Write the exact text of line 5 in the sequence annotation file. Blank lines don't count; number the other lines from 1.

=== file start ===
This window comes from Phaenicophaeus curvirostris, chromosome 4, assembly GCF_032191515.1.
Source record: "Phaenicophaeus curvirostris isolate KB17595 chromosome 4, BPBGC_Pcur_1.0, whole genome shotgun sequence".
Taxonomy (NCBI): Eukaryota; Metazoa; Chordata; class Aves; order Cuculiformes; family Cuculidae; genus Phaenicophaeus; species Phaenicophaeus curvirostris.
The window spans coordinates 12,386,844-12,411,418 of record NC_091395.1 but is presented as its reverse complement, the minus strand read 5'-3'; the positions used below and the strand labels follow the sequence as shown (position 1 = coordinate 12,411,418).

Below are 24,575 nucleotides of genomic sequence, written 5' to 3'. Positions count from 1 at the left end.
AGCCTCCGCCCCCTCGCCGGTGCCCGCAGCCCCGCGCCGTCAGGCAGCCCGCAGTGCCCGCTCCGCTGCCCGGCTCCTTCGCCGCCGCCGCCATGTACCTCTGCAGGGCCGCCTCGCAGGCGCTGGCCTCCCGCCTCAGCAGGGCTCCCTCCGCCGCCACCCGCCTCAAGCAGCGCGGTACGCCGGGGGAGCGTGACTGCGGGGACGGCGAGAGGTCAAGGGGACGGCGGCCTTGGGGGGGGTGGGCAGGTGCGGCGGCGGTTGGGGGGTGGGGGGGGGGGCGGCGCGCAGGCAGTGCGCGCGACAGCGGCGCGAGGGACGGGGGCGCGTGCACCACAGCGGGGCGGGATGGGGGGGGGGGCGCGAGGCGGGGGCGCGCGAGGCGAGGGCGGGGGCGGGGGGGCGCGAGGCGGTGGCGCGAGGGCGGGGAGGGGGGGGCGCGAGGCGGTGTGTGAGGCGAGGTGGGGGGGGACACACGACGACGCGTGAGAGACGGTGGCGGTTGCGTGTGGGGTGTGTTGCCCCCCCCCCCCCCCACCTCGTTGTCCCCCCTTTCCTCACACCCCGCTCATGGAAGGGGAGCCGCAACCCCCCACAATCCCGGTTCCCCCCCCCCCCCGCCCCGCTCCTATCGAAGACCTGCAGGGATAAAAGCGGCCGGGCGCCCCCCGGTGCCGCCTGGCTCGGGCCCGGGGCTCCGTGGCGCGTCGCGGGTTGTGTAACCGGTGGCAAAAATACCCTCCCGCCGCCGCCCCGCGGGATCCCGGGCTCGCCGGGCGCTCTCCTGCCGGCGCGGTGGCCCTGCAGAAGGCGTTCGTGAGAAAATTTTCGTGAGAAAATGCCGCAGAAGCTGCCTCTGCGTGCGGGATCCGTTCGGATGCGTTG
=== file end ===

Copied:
Below are 24,575 nucleotides of genomic sequence, written 5' to 3'. Positions count from 1 at the left end.